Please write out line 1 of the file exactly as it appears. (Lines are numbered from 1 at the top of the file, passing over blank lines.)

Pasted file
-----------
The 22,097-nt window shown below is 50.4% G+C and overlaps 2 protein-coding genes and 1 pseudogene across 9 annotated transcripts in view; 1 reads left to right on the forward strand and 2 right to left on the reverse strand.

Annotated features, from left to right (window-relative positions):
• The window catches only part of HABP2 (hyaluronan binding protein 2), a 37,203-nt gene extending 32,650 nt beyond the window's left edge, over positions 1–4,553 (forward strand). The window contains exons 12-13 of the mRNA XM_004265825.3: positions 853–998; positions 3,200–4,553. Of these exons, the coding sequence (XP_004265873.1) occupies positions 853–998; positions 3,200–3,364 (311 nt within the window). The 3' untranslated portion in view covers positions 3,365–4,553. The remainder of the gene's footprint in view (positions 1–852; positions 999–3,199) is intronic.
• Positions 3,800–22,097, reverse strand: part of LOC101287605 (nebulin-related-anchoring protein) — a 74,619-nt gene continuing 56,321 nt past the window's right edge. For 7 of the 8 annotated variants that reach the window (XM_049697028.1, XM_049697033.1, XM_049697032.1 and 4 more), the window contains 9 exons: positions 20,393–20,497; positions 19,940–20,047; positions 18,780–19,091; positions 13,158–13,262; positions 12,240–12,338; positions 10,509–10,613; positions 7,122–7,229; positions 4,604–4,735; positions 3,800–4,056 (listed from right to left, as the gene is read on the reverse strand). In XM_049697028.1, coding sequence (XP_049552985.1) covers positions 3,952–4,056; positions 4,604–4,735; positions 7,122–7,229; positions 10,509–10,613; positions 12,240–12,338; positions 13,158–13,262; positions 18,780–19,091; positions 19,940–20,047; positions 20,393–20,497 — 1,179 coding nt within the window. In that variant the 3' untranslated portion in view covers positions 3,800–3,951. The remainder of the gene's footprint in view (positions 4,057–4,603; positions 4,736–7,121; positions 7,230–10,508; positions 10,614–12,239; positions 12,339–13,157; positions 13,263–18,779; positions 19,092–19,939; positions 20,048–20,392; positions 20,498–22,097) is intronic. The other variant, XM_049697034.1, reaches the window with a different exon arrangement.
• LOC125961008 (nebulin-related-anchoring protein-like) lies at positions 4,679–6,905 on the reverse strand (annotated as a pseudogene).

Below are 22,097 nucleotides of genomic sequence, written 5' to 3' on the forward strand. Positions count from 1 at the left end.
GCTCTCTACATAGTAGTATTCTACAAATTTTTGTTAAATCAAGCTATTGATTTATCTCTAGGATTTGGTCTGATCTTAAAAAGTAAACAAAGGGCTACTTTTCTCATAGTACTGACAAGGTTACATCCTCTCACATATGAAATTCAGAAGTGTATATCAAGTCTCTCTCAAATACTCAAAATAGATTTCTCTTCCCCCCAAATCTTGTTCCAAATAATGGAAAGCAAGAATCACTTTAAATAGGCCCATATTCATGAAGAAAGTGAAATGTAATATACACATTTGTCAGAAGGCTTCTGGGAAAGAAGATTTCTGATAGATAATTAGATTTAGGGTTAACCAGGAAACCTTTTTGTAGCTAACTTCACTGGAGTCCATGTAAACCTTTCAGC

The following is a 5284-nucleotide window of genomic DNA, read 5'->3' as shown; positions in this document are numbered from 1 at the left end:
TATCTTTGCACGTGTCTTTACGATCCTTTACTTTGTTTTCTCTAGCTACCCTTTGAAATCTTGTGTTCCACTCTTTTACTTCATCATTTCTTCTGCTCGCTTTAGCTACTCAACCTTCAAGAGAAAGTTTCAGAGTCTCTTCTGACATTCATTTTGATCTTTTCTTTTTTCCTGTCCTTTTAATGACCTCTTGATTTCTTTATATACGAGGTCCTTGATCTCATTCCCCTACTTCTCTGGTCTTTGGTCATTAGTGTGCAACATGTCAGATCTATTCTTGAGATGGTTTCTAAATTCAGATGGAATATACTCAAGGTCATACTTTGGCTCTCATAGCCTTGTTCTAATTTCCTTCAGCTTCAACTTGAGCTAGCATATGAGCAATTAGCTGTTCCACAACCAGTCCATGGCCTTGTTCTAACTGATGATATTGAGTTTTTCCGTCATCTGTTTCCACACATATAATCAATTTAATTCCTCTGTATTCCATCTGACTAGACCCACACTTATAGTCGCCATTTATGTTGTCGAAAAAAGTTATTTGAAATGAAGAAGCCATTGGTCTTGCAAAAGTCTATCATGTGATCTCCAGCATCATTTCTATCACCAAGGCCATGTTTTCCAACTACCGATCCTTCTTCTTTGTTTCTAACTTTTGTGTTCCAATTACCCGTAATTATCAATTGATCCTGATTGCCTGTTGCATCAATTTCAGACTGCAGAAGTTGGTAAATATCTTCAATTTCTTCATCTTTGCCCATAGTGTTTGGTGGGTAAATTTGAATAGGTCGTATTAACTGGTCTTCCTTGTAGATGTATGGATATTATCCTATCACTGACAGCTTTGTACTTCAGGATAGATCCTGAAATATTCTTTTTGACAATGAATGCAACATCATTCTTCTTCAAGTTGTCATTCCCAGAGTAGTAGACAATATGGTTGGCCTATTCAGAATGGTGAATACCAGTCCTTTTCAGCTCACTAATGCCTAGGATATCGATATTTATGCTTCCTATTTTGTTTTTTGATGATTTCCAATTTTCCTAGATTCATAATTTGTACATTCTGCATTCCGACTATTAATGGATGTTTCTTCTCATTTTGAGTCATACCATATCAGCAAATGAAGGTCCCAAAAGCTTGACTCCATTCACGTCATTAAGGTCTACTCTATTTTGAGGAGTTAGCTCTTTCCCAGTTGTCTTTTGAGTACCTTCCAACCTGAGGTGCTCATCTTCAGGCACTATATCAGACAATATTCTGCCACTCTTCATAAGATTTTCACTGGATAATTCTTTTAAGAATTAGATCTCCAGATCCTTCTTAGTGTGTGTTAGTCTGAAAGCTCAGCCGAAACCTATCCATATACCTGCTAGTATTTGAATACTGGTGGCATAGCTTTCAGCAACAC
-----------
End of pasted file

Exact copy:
The 22,097-nt window shown below is 50.4% G+C and overlaps 2 protein-coding genes and 1 pseudogene across 9 annotated transcripts in view; 1 reads left to right on the forward strand and 2 right to left on the reverse strand.